Dan Bejar's Destroyer, based in Vancouver (Canada),
originally a folk-rock project when it released
We'll Build Them a Golden Bridge (1996), went on to package quirky
parades of impeccable pop songs filled with the pathos of glam-rock and
roamed by nonsensical lyrics:
City of Daughters (1998),
Thief (Catsup Plate, 2000),
Streethawk (Misra, 2001),
the existential nightmare This Night (Merge, 2002).
These albums took the best that post-psychedelic folksingers such as
Robyn Hitchcock had to offer and wed it to post-industrial arrangements
that made totally disorienting.
Bejar's artistic progression reached an almost delirious, baroque zenith
on the lush, electronic Your Blues (2004), with Notorious Lightning, The Music Lovers, New Ways Of Living and It's Gonna Take an Airplane, and
finally emerged into the maintream with
Destroyer's Rubies (2006), his most obsessive pop statement, performed
by a real band and highlighted by the nine-minute Destroyer's Rubies,
Painter In Your Pocket and 3000 Flowers.
Swan Lake is a super-trio formed by Bejar with
Spencer Krug of Wolf Parade and
Carey Mercer of Frog Eyes that debuted with
Beast Moans (2006).
Trouble In Dreams (Merge, 2008) contains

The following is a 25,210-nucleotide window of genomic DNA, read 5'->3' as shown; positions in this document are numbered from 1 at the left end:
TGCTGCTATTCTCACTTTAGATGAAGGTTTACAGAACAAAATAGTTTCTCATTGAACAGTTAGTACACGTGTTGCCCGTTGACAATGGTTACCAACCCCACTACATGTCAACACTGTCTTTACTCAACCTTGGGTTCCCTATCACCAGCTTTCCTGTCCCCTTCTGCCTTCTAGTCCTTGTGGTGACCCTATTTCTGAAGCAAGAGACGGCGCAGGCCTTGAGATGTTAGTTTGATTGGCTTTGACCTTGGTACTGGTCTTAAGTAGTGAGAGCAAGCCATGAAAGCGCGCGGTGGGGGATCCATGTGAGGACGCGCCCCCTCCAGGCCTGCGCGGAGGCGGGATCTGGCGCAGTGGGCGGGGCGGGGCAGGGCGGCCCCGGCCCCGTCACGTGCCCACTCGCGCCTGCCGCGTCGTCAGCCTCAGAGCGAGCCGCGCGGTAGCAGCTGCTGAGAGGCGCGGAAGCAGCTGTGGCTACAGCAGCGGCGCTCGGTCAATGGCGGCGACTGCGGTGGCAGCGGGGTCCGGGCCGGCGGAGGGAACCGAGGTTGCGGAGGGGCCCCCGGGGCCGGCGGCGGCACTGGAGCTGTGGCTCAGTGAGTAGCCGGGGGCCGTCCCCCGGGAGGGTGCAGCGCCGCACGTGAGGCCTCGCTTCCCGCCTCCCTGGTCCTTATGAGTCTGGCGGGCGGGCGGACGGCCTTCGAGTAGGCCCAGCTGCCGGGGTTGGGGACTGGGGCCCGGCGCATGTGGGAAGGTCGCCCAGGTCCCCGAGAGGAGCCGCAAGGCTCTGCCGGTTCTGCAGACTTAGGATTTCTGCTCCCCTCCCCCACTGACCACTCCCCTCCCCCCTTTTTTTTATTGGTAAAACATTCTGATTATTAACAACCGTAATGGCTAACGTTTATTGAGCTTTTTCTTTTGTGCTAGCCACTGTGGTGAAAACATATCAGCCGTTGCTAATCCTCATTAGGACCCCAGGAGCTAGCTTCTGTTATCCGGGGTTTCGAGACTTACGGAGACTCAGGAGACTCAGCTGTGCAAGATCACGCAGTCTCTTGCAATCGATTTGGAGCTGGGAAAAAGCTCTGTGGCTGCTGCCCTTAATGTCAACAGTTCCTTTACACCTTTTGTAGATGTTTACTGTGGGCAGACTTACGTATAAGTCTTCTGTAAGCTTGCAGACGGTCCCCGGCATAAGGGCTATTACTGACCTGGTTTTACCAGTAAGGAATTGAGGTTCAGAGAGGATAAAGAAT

the eight-minute Shooting Rockets,
mildly anthemic Dark Leaves from a Thread
and the single Foam Hands.
Hello Blue Roses is a duo with Sydney Vermont that debuted with the tenuous
The Portrait Is Finished and I Have Failed to Capture Your Beauty
Kaputt (Merge, 2010) is a
tribute to ambient music and synth-pop of the 1980s, replete with vintage
instrumentation, such as
Savage Night At The Opera (reminiscent of OMD's Enola Gay).
The eight-minute Suicide Demo for Kara Walker is
the intellectual heavy weight here.
Poison Season (2015) is a mediocre collection of whispered pop ballads.
One can save the sax-driven Lou Reed-ian Times Square and the
pounding David Bowie-esque Dream Lover.
The rest is languid and somnolent to the point of irrelevance.
Bangkok boasts a swinging jazz coda.
converted to synth-pop with bouncy ditties like Sky's Grey and
Tinseltown Dripping In Blood, but the catchiest number is
Cover From the Sun, which harkens back to
naive power-pop of the 1960s.
In The Morning is another virtual tribute to David Bowie.
Have we Met (2020) has less synth-pop
(Crimson Tide), more
ambient pop (The Television Music Supervisor) and a
funky Cue Synthesizer.
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